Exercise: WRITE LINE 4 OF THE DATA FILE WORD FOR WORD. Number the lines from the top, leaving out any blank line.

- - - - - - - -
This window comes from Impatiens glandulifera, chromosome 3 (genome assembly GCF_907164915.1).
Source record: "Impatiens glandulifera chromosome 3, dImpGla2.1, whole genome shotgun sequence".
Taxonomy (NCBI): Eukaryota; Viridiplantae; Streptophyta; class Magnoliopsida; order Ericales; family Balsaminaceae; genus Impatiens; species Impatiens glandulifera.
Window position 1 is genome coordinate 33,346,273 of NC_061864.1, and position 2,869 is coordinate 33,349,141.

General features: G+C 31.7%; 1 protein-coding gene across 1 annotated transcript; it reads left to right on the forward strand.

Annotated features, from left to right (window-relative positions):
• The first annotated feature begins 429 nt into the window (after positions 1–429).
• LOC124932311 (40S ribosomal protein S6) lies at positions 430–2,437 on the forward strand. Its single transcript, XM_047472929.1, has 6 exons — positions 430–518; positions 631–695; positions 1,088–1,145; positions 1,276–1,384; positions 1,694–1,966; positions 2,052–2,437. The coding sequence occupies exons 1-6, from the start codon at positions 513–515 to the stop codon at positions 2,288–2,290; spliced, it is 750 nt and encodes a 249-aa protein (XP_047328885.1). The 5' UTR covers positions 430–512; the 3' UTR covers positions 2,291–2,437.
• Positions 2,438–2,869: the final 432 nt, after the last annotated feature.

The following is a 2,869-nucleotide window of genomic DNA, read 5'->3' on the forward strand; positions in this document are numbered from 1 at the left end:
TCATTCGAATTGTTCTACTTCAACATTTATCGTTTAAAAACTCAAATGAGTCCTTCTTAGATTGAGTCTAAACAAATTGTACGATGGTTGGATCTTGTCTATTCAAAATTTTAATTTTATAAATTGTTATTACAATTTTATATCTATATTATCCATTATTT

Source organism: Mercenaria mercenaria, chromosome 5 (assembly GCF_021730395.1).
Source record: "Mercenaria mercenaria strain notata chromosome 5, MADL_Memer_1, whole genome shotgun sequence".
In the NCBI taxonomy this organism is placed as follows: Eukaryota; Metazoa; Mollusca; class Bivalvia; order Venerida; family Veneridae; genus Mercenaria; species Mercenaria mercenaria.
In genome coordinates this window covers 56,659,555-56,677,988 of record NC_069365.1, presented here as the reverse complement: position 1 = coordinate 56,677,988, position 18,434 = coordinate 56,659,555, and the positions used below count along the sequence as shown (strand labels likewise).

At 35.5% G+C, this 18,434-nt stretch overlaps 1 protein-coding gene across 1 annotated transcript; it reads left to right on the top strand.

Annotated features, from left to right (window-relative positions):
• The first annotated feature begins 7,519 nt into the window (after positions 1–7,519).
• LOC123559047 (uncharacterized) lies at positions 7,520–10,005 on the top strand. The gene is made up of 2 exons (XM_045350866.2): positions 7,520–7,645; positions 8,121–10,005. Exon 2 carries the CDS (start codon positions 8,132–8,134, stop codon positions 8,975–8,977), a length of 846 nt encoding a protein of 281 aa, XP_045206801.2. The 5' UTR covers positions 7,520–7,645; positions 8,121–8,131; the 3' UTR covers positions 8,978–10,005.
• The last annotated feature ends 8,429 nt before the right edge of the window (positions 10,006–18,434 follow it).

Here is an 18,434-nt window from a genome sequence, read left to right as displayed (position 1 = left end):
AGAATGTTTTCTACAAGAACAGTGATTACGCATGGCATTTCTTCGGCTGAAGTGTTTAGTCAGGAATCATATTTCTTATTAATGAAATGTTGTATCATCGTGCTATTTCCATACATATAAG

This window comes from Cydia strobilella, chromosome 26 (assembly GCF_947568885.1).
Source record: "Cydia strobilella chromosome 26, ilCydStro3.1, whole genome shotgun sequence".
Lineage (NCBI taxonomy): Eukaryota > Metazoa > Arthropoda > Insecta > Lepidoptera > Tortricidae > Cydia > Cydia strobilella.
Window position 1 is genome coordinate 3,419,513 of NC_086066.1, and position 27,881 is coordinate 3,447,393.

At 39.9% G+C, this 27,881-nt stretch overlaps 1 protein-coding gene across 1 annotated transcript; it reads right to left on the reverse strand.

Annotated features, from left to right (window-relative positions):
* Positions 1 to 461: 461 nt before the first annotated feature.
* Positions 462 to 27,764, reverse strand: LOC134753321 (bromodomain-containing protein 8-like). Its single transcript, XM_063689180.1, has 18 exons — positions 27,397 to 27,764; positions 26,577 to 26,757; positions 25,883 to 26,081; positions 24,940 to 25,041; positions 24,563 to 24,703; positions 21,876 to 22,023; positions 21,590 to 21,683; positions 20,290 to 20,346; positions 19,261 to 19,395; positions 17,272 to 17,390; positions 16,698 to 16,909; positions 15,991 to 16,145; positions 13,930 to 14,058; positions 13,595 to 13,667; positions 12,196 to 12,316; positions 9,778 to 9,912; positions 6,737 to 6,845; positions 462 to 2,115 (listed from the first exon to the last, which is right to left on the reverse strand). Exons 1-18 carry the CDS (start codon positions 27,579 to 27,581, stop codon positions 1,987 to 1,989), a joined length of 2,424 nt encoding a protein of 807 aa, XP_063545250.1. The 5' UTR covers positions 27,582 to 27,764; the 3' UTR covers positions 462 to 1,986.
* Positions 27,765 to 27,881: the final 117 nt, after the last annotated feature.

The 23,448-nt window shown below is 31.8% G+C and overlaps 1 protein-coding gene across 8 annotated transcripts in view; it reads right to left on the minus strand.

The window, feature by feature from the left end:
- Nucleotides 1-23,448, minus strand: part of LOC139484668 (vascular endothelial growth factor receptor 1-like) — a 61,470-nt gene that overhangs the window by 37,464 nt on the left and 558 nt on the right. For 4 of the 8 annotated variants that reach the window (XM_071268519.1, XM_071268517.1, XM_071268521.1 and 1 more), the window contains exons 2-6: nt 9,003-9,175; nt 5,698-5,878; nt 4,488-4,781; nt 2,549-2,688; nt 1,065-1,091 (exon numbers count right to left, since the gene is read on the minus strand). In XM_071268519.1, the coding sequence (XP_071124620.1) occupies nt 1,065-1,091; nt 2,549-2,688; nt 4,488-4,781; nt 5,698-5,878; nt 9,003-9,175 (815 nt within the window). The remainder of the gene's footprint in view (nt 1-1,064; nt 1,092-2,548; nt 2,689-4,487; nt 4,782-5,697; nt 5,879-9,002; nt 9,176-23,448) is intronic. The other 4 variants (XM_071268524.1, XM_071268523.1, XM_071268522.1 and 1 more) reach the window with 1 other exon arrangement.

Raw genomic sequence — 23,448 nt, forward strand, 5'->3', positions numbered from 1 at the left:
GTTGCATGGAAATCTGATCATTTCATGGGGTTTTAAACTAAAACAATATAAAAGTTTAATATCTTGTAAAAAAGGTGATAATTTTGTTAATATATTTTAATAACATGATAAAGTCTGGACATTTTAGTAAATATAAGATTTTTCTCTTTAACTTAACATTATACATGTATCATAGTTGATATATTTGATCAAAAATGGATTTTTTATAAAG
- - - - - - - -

Window position 1 is genome coordinate 33,346,273 of NC_061864.1, and position 2,869 is coordinate 33,349,141.